The leasehold scandal – what’s really going on? 

November 1, 2017

…asks Clarke Mairs partner and property law specialist, Katy Rushworth

Whether you have a leasehold property or not, you can’t have failed to notice the recent furore regarding leasehold homes. The storm has not gone unnoticed by Parliament either, with MPs keen to make major changes and have recently consulted on the issue.

But what’s really the problem?

The ‘leasehold scandal’ isn’t really about leasehold verses freehold. It’s about developers abusing the leasehold system for greater profits. New houses and developments that could be freehold are being sold on a leasehold basis, often imposing excessive ground rents so that the freehold can be sold off for an additional profit.

In 1967 and 1993, Parliament acted to protect tenants by giving them various rights to buy the freehold of their house or block of flats, or to extend their lease. While this all costs money that many struggle to afford (an issue to be addressed in itself), the protection is there for tenants to ensure their leases don’t run out.

The scandal is actually about a new problem: in the last 10 years or so, homebuilders saw the opportunity to make more money out of developments and many started selling more properties on a leasehold basis and then separately selling the freehold to investment companies. While the leases sold tend to be longer than previously (125 years or 999 years), the ground rent is much higher (typically upwards of £150 per year) and doubles at set intervals, for example every 10 years. If a ground rent starts at £150 per annum and doubles every 10 years, it can quickly reach astronomical figures.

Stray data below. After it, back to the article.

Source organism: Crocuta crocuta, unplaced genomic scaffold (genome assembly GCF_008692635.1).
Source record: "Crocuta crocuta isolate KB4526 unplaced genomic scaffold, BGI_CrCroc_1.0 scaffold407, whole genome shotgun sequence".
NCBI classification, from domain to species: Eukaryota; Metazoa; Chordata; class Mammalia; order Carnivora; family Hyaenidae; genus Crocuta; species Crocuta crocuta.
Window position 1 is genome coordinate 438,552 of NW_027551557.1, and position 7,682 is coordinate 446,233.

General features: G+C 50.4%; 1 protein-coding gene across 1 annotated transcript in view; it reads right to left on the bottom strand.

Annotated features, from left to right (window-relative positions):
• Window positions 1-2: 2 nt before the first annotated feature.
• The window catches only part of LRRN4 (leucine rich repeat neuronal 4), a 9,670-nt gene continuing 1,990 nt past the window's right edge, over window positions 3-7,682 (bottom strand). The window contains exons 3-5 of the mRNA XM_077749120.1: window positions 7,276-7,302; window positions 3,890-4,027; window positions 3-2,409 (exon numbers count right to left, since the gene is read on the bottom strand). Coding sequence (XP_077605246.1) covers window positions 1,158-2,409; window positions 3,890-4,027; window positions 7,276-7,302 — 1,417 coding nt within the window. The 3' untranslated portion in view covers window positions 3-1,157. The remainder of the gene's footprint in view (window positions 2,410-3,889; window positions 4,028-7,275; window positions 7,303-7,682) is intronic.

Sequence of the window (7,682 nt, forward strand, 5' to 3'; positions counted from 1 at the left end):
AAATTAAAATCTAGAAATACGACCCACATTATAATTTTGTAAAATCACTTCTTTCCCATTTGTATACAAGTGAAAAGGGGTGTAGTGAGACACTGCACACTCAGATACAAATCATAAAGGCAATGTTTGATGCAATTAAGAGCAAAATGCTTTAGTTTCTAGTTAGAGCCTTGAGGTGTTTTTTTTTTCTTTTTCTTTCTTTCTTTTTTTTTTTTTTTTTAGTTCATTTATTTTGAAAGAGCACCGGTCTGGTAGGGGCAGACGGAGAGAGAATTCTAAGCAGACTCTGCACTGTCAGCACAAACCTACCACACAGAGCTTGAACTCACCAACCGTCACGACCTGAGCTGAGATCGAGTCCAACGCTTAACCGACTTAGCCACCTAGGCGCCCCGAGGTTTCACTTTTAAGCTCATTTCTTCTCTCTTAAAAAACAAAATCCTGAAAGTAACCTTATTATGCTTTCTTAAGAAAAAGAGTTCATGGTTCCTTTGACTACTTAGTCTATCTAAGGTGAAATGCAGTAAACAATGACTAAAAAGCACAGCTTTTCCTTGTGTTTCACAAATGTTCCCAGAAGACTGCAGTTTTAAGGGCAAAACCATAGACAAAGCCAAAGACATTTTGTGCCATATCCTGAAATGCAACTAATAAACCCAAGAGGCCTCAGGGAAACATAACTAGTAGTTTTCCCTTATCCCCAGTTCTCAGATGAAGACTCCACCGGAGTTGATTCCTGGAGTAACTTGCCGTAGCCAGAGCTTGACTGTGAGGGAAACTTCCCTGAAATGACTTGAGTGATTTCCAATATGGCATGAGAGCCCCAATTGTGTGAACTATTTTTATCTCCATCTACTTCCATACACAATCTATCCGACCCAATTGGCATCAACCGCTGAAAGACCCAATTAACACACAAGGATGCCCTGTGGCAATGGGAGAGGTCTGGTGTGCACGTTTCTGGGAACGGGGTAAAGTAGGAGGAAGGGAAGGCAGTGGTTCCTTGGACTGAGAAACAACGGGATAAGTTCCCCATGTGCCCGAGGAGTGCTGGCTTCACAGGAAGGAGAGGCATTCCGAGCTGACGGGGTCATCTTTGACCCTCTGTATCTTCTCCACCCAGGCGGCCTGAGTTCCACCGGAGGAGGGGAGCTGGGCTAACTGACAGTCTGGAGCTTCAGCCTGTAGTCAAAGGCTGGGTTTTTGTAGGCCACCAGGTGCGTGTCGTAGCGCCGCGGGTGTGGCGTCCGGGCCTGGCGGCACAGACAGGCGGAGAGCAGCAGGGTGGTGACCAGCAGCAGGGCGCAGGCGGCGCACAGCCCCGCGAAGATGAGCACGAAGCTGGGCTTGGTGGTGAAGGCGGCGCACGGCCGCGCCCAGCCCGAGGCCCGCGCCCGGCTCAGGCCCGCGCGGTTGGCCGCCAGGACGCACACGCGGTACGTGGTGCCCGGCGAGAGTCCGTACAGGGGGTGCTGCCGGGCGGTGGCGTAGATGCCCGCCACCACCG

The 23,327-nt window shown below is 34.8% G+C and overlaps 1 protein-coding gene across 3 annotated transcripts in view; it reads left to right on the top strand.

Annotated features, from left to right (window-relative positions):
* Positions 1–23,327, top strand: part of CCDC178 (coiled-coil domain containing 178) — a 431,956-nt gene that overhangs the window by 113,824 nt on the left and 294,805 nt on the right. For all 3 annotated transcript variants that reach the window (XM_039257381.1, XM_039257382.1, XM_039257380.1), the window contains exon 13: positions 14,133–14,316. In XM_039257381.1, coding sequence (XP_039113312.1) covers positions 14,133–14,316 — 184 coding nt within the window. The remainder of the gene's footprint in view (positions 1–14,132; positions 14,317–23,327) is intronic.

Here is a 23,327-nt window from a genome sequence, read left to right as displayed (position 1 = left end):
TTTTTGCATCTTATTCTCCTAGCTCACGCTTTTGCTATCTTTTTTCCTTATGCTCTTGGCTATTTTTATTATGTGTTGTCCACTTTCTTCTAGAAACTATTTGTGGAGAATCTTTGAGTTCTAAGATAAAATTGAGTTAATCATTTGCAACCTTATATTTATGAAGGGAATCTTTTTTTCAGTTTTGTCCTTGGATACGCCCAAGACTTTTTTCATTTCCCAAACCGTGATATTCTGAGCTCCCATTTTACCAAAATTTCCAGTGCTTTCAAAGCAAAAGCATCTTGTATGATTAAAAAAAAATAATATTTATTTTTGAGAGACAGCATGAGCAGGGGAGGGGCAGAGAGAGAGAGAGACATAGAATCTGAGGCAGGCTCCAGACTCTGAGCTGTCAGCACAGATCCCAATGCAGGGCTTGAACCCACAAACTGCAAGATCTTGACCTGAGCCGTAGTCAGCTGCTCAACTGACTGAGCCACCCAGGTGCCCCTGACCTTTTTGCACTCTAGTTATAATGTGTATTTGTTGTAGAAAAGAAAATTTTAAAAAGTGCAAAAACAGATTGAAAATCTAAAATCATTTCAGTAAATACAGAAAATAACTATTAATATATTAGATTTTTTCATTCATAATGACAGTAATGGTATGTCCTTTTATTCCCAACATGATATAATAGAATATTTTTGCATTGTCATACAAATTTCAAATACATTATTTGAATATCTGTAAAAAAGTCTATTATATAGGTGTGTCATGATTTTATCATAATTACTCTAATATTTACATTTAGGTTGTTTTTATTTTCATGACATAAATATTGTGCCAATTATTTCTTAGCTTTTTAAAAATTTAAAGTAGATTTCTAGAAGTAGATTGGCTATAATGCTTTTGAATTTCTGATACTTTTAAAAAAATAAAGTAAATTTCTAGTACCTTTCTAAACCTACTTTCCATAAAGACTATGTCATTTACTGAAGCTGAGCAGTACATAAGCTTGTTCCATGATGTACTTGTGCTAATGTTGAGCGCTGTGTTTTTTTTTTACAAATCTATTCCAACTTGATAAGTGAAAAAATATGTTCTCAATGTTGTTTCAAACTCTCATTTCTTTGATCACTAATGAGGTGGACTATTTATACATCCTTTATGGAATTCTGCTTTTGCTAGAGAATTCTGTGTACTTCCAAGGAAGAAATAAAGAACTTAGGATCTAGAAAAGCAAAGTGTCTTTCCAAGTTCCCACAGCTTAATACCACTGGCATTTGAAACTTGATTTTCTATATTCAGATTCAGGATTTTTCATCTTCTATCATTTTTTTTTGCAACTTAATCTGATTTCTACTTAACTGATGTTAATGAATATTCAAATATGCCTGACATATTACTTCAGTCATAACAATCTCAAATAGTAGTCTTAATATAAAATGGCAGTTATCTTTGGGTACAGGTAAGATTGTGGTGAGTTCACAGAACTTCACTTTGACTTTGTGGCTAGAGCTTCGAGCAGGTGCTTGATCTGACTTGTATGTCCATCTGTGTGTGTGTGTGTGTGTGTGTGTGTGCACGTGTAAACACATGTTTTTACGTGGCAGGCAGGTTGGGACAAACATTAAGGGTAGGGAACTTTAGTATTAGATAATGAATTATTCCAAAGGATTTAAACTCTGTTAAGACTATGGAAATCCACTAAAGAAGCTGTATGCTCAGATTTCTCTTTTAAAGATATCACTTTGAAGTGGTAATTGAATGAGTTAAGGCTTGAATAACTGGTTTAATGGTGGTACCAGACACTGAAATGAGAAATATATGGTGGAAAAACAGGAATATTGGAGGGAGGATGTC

The long-term issue of paying annual sums at that level are obvious but for most, the ground rent won’t reach that level in their lifetime. The short-term problem is that these properties are virtually unsellable with mortgage companies refusing to lend.

The cost to extend a lease of a flat, or to buy the freehold, is calculated by reference to the amount of ground rent the landlord would expect to receive over the term of the lease. Where the ground rent reaches an annual sum of hundreds of thousands of pounds you get freehold or lease extension prices in the millions. Buying the freehold to get rid of the unreasonable terms in the original lease is therefore entirely unaffordable.

Nationwide Building Society were the first lender to take major action, refusing to grant a mortgage on new built properties where the lease of a flat is below 125 years or 250 years for a house. It won‘t accept ground rents that double every 10 or 15 years, or where it starts at more than 0.1 per cent of the value of the property, and only accepts ones that increase in line with the Retail Prices Index (RPI).

In response, and presumably in anticipation of legislative involvement, we’ve seen Taylor Wimpey put together a fund reportedly worth £130 million to change the doubling ground rent in the leases they sold so that the ground rent is linked to RPI instead. While many say this doesn’t go far enough, it is a welcome move (and more than many developers have done!) and would certainly improve the position for home owners without costing them anything.

Much of the focus in the press has surrounded developers selling the freehold after completing the development but that’s not really the issue – the ground rents would still reach a level that was unaffordable and the lease would still include the same terms even if owned by the original developer.

Should we just abolish leasehold? In principle, there is nothing wrong with leasehold. Is it archaic? Yes, but it may be the most workable solution for managing estates of flats and houses where there are common areas. Is it absolutely necessary in residential property otherwise? Probably not and that is being looked at closely by the government.

Clarke Mairs

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